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Sen. Kevin Cramer: There are no GOP 'wimps' who will vote to impeach Trump just because Mitch McConnell might


There is speculation about how many Republicans will follow Mitch McConnell's lead

Erin Scott-Pool/Getty Images

Sen. Kevin Cramer (R-N.D.) on Wednesday told CNBC's "The News with Shepard Smith" that Senate Majority Leader Mitch McConnell (R-Ky.) doesn't have the power to sway how he or other Republican senators will vote concerning President Donald Trump's second impeachment.

Earlier Wednesday, the House of Representatives voted to impeach the president on charges of inciting an insurrection against the United States government for his inflammatory rhetoric disputing the results of the 2020 election. On Jan. 6, a mob of the president's supporters, believing his claims that the election was stolen, stormed the U.S. Capitol as lawmakers were in the middle of a debate on certifying the results of the Electoral College.

On Tuesday, the New York Times reported that Majority Leader McConnell was "pleased" by the Democrat-led effort to impeach the president, claiming that McConnell viewed impeachment as an opportunity to "purge" Trump from the Republican Party. Anonymous sources that spoke to CNN claimed that if McConnell supports convicting Trump in an impeachment trial, other Republicans will follow.

"If Mitch is a yes, he's done," one Senate GOP source reportedly said.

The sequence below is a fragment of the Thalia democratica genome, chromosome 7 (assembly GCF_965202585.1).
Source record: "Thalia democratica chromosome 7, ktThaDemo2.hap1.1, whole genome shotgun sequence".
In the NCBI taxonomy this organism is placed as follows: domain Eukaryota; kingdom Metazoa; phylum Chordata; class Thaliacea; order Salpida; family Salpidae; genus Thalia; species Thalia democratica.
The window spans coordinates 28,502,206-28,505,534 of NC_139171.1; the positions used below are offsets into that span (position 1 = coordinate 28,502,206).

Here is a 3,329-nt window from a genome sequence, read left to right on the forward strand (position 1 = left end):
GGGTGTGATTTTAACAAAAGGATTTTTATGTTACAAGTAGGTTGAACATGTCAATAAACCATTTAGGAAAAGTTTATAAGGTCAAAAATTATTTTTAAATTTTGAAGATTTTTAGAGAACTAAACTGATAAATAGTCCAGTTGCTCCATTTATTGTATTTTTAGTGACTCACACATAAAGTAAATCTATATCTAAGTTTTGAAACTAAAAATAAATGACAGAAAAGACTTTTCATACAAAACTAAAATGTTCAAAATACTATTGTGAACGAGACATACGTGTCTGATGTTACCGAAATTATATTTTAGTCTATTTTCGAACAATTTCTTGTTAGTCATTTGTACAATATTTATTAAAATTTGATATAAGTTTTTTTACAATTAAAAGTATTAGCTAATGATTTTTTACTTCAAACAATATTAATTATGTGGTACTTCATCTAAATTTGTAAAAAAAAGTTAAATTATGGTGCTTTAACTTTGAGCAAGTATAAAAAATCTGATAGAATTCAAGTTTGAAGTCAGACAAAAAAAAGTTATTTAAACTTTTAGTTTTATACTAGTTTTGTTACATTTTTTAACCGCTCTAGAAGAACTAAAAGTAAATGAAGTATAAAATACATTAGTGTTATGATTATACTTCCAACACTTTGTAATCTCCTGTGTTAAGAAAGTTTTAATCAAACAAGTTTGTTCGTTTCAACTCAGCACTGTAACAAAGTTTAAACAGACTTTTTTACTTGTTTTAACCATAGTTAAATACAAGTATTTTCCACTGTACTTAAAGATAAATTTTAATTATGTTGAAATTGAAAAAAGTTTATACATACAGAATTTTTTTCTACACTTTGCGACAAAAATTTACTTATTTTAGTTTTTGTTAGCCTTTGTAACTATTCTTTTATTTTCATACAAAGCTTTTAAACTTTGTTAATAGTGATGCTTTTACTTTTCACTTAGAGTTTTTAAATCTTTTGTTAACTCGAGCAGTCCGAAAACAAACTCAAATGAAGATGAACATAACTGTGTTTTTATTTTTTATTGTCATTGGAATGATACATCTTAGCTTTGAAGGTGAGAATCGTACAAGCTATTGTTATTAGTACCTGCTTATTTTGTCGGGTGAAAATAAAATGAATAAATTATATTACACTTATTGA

Cramer disagrees.

"Mitch McConnell has a lot of influence, I don't know that he has a lot of power," Cramer said during an interview with Shepard Smith. "He has a lot of power over the schedule, obviously, and the process, but I don't know many wimps in the United States Senate who are going to vote one way or another just because Mitch McConnell does.

"This would a vote of conscience for sure. Hopefully it would be a vote based on facts and evidence that might be presented," he added.

Responding to speculation in the media, McConnell said Wednesday that he had not yet made a decision on how he would vote during a second Senate impeachment trial for Trump.

"While the press has been full of speculation, I have not made a final decision on how I will vote and I intend to listen to the legal arguments when they are presented to the Senate," McConnell said.

In a statement he squashed a Democratic effort to rush through the impeachment trial before Trump leaves office on Jan. 20, indicating that the trial will take place after President-elect Joe Biden is sworn into office, if at all.

Cramer was doubtful that the Senate has enough votes to convict the president.

"It seems unlikely to me that 67 people would vote to impeach," he said.

Cramer added that in his opinion, under "a clear reading of the Constitution, it even seems a little bit iffy" as to whether Congress can even impeach a president after he has left office.

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